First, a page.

What the KEEN Astoria West brings to the table

Versatility is core to the Astoria West’s existence. This means that you can seamlessly transition from wherever in the city to the well-maintained trails in the backcountry. That being said, having this KEEN sandal on translates to a few other things. The following are what we mean:

  • Cat-like grip. The Astoria West’s rubber outsole is siped or engineered with surgical incisions. This type of outsole construction delivers suction-like traction, particularly on wet rock (think mini boulders seen in rivers).
  • Lasting comfort. Its imposing heel and contoured arch work in tandem to give you sufficient cushioning and support throughout your adventures. The sandal also prevents premature leg and underfoot fatigue with its springy shank located around the midsection of the midsole.
  • Ready when you need it. The sandal’s eco-friendly upper dries quickly. It also sheds out water with each step, giving you a moisture-free sandal long before you call it a day.

Alternatives to the Astoria West sandal

Newport

If you are a fan of hiking sandals and KEEN, you should have heard of Newport. This slightly heavier offering is available in both men's and women’s variants. While it is similar to the Astoria West for having a closed-toe construction, the Newport’s rubber bumper is fuller and hardier.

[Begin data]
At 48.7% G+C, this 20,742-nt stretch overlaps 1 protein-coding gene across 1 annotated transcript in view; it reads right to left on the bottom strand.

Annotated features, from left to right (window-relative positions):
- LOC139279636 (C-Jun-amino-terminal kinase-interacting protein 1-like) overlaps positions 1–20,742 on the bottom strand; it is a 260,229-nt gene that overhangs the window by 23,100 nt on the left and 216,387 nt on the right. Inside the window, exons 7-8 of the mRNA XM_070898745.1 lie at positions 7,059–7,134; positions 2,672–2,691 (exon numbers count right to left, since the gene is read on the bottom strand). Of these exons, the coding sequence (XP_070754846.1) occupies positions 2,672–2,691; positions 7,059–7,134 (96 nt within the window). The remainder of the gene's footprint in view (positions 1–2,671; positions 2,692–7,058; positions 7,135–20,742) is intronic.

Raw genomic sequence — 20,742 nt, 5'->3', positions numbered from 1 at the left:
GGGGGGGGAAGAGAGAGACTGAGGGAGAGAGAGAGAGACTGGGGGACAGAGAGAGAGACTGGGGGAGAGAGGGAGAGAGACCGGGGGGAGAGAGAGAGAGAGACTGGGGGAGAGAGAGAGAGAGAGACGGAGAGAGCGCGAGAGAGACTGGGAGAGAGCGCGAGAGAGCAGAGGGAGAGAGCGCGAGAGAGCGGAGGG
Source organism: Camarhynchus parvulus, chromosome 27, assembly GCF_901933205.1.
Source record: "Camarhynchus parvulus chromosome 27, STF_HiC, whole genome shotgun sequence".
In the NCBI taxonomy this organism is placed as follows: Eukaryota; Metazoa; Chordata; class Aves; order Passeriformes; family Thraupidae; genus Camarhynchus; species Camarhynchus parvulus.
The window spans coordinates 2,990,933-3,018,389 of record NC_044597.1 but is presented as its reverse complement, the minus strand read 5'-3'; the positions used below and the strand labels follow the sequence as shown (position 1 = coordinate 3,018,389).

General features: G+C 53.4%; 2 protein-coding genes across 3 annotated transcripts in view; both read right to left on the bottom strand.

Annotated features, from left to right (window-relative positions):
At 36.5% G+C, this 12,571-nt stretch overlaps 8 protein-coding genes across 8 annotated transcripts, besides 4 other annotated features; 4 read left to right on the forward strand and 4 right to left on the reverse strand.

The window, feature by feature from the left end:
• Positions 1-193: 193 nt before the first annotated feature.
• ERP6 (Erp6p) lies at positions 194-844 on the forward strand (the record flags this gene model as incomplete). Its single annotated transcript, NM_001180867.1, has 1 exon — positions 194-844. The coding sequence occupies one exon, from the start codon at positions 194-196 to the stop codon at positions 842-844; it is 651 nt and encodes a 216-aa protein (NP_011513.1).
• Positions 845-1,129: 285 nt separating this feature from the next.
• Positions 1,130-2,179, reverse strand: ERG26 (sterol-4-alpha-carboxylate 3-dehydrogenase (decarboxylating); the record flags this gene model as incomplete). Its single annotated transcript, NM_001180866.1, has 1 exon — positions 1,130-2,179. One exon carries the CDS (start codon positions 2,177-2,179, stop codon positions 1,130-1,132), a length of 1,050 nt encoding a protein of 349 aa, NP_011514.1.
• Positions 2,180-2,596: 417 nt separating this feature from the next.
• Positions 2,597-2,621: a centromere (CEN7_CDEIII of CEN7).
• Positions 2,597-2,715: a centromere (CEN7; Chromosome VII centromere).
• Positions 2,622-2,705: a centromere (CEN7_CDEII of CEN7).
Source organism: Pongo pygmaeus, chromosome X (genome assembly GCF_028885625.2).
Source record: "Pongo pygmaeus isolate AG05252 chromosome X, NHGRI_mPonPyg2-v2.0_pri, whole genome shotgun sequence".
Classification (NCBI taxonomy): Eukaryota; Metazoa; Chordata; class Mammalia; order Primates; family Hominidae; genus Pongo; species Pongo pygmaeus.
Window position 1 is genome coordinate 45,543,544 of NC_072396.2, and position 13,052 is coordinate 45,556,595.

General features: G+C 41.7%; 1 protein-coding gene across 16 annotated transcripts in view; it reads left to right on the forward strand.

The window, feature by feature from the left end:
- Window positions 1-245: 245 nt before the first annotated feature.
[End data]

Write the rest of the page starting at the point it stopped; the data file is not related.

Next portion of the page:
Whisper

Do you need something sleeker and lighter? If so, the women-specific KEEN Whisper is for you. It is also a closed-toe affair like the Astoria West, but its low-profile sole unit makes hikes feel a bit more grounded. And have we mentioned that it comes in tons of different colorways?

Rankings

How KEEN Astoria West ranks compared to all other shoes
Top 36% hiking sandals
All hiking sandals
Top 48% KEEN hiking sandals
All KEEN hiking sandals
Top 17% urban hiking hiking sandals
All urban hiking hiking sandals

Popularity

The current trend of KEEN Astoria West.
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Author
Paul Ronto
Paul Ronto

Over the past 20 years, Paul has climbed, hiked, and ran all over the world. He has summited peaks throughout the Americas, trekked through Africa, and tested his endurance in 24-hour trail races as well as 6 marathons. On average, he runs 30-50 miles a week in the foothills of Northern Colorado. His research is regularly cited in The New York Times, Washington Post, National Geographic, etc. On top of this, Paul is leading the running shoe lab where he cuts shoes apart and analyses every detail of the shoes that you might buy.